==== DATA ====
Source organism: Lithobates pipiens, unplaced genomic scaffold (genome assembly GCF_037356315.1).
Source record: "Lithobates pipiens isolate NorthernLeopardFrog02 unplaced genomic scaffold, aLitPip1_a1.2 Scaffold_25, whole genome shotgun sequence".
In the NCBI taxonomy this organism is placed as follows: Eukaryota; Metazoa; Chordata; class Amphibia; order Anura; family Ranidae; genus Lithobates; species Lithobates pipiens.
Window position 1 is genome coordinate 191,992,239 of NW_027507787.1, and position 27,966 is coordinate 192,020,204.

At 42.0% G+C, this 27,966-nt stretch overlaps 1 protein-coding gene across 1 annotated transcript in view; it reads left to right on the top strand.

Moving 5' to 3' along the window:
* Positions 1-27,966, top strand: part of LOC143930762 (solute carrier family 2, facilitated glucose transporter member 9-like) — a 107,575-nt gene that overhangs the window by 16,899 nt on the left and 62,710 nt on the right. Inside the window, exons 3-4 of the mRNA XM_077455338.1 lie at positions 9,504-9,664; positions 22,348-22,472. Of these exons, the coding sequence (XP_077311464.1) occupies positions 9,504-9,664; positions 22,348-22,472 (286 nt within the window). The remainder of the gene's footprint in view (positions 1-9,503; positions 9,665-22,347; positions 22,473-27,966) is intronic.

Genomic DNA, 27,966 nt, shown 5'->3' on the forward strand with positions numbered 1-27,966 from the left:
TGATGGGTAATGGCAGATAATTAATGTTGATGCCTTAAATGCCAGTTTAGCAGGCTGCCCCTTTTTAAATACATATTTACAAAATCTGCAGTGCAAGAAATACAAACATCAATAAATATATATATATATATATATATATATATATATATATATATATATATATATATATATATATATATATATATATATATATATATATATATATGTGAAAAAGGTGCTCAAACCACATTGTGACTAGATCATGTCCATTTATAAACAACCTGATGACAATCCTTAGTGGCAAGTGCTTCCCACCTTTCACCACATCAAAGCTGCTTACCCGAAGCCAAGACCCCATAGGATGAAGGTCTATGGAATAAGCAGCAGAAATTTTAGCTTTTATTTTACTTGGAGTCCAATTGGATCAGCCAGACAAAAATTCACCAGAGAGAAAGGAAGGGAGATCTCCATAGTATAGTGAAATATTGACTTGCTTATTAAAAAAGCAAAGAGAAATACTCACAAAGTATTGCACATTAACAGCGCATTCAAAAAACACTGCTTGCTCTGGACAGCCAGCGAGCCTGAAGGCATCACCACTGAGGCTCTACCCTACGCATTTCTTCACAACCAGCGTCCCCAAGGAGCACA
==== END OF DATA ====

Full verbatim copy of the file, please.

Source organism: Lithobates pipiens, unplaced genomic scaffold (genome assembly GCF_037356315.1).
Source record: "Lithobates pipiens isolate NorthernLeopardFrog02 unplaced genomic scaffold, aLitPip1_a1.2 Scaffold_25, whole genome shotgun sequence".
In the NCBI taxonomy this organism is placed as follows: Eukaryota; Metazoa; Chordata; class Amphibia; order Anura; family Ranidae; genus Lithobates; species Lithobates pipiens.
Window position 1 is genome coordinate 191,992,239 of NW_027507787.1, and position 27,966 is coordinate 192,020,204.

At 42.0% G+C, this 27,966-nt stretch overlaps 1 protein-coding gene across 1 annotated transcript in view; it reads left to right on the top strand.

Moving 5' to 3' along the window:
* Positions 1-27,966, top strand: part of LOC143930762 (solute carrier family 2, facilitated glucose transporter member 9-like) — a 107,575-nt gene that overhangs the window by 16,899 nt on the left and 62,710 nt on the right. Inside the window, exons 3-4 of the mRNA XM_077455338.1 lie at positions 9,504-9,664; positions 22,348-22,472. Of these exons, the coding sequence (XP_077311464.1) occupies positions 9,504-9,664; positions 22,348-22,472 (286 nt within the window). The remainder of the gene's footprint in view (positions 1-9,503; positions 9,665-22,347; positions 22,473-27,966) is intronic.

Genomic DNA, 27,966 nt, shown 5'->3' on the forward strand with positions numbered 1-27,966 from the left:
TGATGGGTAATGGCAGATAATTAATGTTGATGCCTTAAATGCCAGTTTAGCAGGCTGCCCCTTTTTAAATACATATTTACAAAATCTGCAGTGCAAGAAATACAAACATCAATAAATATATATATATATATATATATATATATATATATATATATATATATATATATATATATATATATATATATATATATATATATATATATATGTGAAAAAGGTGCTCAAACCACATTGTGACTAGATCATGTCCATTTATAAACAACCTGATGACAATCCTTAGTGGCAAGTGCTTCCCACCTTTCACCACATCAAAGCTGCTTACCCGAAGCCAAGACCCCATAGGATGAAGGTCTATGGAATAAGCAGCAGAAATTTTAGCTTTTATTTTACTTGGAGTCCAATTGGATCAGCCAGACAAAAATTCACCAGAGAGAAAGGAAGGGAGATCTCCATAGTATAGTGAAATATTGACTTGCTTATTAAAAAAGCAAAGAGAAATACTCACAAAGTATTGCACATTAACAGCGCATTCAAAAAACACTGCTTGCTCTGGACAGCCAGCGAGCCTGAAGGCATCACCACTGAGGCTCTACCCTACGCATTTCTTCACAACCAGCGTCCCCAAGGAGCACA